So I've been trying to answer this exercise to much of my frustration:

Let $G$ be a finite group and $S$ a normal subgroup. Let $\rho$ be an irreducible representation of $G$ over $\mathbb{C}$. Prove that either the restriction of $\rho$ to $S$ has all its irreducible components $S$-isomorphic to each other, or there exists a proper subgroup $H$ of $G$ containing $S$ and an irreducible representation $\theta$ of $H$ such that $\rho \simeq \text{ind}_H^G(\theta)$.

Here is my progress so far:

Let $E$ be a representation space for $\rho$ and $\chi_\rho$ the character. We also have the restriction $\text{res}_S^G(\rho)$ of our representation $\rho$ to $S$. $\text{res}_S^G(E)$ is the representation space for this restriction.

We pick a simple $S$-submodule $F$ of $\text{res}_S^G(E)$ and realize that because $E$ is a simple $G$-module, \begin{equation} \text{res}_S^G(E)=\sum_i \gamma_i F \end{equation} where $\{\gamma_i\}$ is a set of left coset representatives for $G/S$. Also note that $S\trianglelefteq G$ implies that $\gamma_i F$ is an irreducible $S$-submodule of $\text{res}_S^G(E)$. If these submodules are $S$-isomorphic to each other, then we have the first case.

Now suppose otherwise. I am guessing that we are able to find a subgroup $S\subseteq H\subsetneq G$ and an irreducible character $\chi_\theta$ in the character decomposition of $\chi_{\text{res}_H^G(\rho)}$ such that $\text{ind}_H^G(\chi_\theta)$ is simple. We would then have \begin{equation} \langle\text{res}_H^G \chi_\rho,\chi_\theta\rangle=\langle\chi_{\text{res}_H^G(\rho)},\chi_\theta\rangle\geq 1. \end{equation} By Frobenius reciprocity, we would have $\langle \chi_\rho,\text{ind}_H^G(\theta) \rangle \geq 1$, which implies $\langle \chi_\rho,\text{ind}_H^G(\chi_\theta) \rangle = 1$ since both characters are irreducible. If $\theta$ is a representation corresponding to $\chi_\theta$, then $\rho\simeq \theta$.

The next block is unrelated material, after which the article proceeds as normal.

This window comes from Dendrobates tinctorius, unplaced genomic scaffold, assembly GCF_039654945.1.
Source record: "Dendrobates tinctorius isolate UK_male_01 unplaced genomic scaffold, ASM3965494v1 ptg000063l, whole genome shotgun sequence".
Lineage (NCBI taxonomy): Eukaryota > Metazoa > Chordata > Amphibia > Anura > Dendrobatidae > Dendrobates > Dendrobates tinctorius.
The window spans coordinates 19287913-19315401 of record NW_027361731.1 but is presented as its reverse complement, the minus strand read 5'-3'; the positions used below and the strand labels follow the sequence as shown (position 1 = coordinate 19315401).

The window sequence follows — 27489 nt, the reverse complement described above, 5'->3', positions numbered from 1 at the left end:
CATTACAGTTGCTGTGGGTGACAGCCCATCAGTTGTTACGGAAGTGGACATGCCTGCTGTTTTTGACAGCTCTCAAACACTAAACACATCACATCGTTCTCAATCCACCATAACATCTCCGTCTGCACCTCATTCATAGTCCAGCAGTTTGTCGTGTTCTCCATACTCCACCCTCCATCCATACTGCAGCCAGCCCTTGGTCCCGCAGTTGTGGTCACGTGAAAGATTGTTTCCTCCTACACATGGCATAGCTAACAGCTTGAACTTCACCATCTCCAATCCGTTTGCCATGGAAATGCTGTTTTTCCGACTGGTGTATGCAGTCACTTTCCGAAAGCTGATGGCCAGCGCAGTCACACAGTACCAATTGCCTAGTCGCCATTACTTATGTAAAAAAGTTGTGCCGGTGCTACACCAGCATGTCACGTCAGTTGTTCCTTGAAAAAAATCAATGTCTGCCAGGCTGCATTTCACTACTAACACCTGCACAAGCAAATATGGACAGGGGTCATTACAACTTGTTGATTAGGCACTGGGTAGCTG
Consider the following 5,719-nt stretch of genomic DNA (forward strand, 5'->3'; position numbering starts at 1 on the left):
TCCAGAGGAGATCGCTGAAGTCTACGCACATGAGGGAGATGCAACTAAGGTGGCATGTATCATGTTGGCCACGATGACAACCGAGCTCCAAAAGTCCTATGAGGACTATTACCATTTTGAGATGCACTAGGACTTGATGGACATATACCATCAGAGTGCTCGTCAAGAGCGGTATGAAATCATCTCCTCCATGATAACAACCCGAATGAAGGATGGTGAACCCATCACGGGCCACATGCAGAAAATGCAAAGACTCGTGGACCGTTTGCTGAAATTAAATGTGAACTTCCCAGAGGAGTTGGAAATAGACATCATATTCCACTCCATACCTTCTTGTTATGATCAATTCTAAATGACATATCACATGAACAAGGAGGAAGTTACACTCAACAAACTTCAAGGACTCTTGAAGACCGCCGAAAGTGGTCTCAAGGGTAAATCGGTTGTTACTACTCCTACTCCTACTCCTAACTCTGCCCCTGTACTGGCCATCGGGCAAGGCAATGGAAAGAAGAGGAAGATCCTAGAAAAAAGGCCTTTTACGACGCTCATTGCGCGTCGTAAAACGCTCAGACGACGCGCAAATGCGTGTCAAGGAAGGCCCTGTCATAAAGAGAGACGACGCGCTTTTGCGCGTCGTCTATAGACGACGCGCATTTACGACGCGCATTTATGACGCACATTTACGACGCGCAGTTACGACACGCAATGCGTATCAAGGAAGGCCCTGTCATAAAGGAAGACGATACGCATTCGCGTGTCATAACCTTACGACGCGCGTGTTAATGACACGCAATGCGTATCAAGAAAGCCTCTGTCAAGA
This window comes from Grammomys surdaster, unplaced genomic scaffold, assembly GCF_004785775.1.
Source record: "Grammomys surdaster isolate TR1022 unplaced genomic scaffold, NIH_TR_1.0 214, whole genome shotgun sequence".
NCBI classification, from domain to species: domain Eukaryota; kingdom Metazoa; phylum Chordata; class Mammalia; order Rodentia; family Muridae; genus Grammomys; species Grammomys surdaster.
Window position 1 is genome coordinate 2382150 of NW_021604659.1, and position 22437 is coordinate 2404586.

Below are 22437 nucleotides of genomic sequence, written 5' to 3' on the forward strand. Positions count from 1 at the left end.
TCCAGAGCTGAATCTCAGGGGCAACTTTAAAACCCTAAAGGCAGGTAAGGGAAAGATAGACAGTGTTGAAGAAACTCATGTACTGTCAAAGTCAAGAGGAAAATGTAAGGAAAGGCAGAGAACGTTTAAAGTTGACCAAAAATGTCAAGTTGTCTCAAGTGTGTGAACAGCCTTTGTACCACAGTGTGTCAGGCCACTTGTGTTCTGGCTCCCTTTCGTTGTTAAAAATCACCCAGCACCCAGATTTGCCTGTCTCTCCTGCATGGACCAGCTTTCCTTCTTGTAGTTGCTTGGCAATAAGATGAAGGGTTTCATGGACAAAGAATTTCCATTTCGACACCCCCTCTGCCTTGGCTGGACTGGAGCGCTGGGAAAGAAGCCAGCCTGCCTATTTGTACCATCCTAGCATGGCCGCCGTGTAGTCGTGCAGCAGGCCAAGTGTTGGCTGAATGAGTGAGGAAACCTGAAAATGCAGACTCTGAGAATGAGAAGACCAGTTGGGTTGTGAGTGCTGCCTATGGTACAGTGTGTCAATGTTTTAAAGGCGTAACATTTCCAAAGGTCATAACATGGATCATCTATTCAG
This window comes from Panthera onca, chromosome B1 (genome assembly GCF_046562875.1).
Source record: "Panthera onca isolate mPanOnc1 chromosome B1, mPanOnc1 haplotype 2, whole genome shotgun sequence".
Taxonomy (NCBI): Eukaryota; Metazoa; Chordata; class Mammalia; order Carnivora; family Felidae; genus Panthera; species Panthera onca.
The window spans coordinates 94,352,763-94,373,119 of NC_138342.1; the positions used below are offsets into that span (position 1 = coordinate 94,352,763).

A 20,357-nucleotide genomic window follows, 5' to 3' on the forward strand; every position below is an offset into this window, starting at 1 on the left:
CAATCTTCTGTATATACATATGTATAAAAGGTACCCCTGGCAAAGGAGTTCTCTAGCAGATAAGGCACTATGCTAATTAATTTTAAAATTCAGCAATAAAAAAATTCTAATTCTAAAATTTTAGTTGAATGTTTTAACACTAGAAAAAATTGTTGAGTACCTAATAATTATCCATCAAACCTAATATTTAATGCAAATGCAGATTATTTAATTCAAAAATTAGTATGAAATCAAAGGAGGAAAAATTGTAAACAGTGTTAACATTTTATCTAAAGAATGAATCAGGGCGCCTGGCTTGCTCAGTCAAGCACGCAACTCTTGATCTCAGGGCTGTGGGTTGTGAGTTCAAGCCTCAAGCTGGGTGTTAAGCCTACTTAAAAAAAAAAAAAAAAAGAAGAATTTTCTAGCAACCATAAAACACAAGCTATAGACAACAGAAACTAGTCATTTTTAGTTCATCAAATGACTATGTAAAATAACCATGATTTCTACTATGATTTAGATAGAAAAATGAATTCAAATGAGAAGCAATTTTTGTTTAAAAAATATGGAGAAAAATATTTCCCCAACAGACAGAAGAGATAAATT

Now it remains to find this subgroup $H$. I have a hunch that $H=\{\sigma\in G: \sigma F \simeq F\text{ as an $S$-representation space}\}$. It can be easily shown that $H\subsetneq G$ is a proper subgroup. However, I am not sure how to find such an irreducible character $\chi_\theta$ with our desired properties. Any hints are appreciated!


1 Answer 1


Your hunch on $H$ is correct. For completeness, I redo the problem.

Let $\rho: G\to \text{GL}(V)$ be the representation given in question, consider the canonical decomposition $V = \bigoplus_i V_i$ when $V$ is viewed as an $S$-module. $V_i$ is a direct sum of isomorphic irreducible representations of $S$, and every irr-rep of $S$ in this isomorphism class is contained in $V_i$.

Because $S\lhd G$, $G$ permutes $V_i$. (Proof: if $W\subset V_i$ is a simple $S$-module, then normality shows $gW$ is also a simple $S$-module, and if $W_1, W_2$ are $S$-isomorphic, then so are $gW_1, gW_2$. Summing over all $W$ gives the claim.) The action of $G$ on $\{V_i\}$ is transitive since $\rho$ is irreducible.

If there is only one $V_i$, then we are done. Otherwise, fix one $V_1$, let $$H = \{ g\in G | gV_1 = V_1\}$$ satisfies $S\subset H$, $H\neq G$. $\text{Ind}_H^G(V_1)$ is obviously $\rho$. Therefore it remains to prove $V_1$ is a simple $H$-module. If $W_0\subset V_1$ is a proper subspace invariant under $H$, then $W_0$ contains a simple $S$-module $W$. Then $$g\in H \iff gV_1 = V_i \iff gW\subset V_1$$ Since $\rho$ is irreducible, this forces $W_0 = V_1$. Completing the proof.


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